For the love of transport
DENIS O’Ryan’s boyhood fascination with transport never quite went away.
Every weekend he lives out his childhood dream of working as a tram driver at the Museum of Technology and Transport.
‘‘It’s nice that after all these years I am living that interest which has been with me all my life,’’ he says.
O’Ryan is one of 150 volunteers who will be honoured for their work at Motat as part of National Volunteer Week, which runs from June 21 to 27.
The retired electrical engineer began volunteering as a tram conductor at Motat five years ago.
He then trained and received his tram driver’s licence and now drives hundreds of passengers every weekend.
The trams originally ran on a daily service in Melbourne more than 50 years ago.
‘‘It’s good to see the tech- nology being continued,’’ he says.
Educating younger generations is an important part of preserving Auckland’s transport heritage, O’Ryan says.
‘‘I love how a big part of being a driver is sharing my interest and my knowledge. I just love communicating with families and children,’’ he says.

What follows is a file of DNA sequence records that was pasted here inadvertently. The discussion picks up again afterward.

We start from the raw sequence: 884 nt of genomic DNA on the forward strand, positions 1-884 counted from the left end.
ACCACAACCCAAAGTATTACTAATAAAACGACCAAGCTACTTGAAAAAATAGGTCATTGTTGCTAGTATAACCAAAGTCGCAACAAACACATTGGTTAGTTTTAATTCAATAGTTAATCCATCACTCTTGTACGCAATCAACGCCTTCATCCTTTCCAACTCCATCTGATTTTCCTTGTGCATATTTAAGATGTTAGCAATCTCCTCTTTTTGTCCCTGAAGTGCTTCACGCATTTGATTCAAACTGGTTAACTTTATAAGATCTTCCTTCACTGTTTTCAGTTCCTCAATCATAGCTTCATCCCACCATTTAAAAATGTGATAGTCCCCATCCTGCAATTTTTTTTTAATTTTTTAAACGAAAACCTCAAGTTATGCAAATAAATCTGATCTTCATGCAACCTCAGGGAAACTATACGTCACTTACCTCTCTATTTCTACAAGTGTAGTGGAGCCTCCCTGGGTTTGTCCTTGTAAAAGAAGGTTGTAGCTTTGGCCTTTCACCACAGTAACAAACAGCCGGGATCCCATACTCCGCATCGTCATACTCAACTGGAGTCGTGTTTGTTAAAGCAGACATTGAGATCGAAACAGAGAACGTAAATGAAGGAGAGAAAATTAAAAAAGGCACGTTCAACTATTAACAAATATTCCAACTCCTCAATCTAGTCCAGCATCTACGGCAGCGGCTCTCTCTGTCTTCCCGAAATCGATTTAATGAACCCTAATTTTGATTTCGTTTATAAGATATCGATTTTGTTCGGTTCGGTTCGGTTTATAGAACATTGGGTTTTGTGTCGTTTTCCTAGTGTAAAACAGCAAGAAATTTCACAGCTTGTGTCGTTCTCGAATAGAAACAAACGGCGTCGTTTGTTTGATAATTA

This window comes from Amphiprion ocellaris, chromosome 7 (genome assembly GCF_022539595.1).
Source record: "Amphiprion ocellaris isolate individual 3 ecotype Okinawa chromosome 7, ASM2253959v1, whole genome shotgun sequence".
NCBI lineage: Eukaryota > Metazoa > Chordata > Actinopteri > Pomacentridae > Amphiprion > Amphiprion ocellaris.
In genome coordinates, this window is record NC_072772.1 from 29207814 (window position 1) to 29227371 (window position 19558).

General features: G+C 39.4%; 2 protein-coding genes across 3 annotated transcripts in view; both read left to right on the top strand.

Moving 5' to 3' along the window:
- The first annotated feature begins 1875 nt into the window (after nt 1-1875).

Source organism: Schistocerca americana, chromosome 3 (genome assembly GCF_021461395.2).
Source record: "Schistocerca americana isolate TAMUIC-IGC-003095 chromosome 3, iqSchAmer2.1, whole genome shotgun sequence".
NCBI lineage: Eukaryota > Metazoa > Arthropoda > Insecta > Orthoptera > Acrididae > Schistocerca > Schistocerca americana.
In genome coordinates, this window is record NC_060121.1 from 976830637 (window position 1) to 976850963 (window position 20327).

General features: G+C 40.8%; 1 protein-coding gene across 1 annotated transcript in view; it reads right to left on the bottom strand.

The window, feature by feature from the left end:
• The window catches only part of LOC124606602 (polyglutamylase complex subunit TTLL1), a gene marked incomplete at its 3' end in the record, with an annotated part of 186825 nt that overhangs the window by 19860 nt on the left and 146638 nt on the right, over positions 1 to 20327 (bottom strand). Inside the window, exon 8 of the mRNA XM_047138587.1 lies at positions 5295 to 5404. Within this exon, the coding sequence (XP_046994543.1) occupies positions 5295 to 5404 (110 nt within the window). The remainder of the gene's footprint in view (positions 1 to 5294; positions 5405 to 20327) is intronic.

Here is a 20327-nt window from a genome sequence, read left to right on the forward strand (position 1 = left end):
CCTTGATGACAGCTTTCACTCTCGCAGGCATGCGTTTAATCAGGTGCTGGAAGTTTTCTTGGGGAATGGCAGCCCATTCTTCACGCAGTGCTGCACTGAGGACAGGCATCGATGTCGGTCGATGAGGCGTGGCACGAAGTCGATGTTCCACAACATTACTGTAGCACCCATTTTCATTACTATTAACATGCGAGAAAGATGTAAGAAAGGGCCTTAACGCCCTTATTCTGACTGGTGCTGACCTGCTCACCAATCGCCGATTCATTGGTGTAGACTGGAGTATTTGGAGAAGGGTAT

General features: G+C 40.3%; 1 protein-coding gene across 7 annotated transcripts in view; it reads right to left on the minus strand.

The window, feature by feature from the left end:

‘‘Particularly boys who I see have come from the same background as myself and have an interest in transport.’’
O’Ryan says his interest in rail stretches back to his family holidays in Christchurch when he would visit the Addington Railway Station every day.
‘‘I would always hope the man in the signal box would invite me up and he did one day and I went up the stairs and had a look,’’ he says.
‘‘I was there every day until we were heading home again.
‘‘I think that illustrates my almost fanaticism with trains.’’
The Albany resident has never worked full-time in the transport industry but says his training as an electrical fitter and engineer has helped his tram driving.
‘‘The practical aspect never left me and even now I find it very beneficial knowing how things work.
‘‘I find it helpful to determine any fault or something that needs attention and then talking to workshop staff.’’
Volunteer Denis O’Ryan has been driving trams at Motat for five years.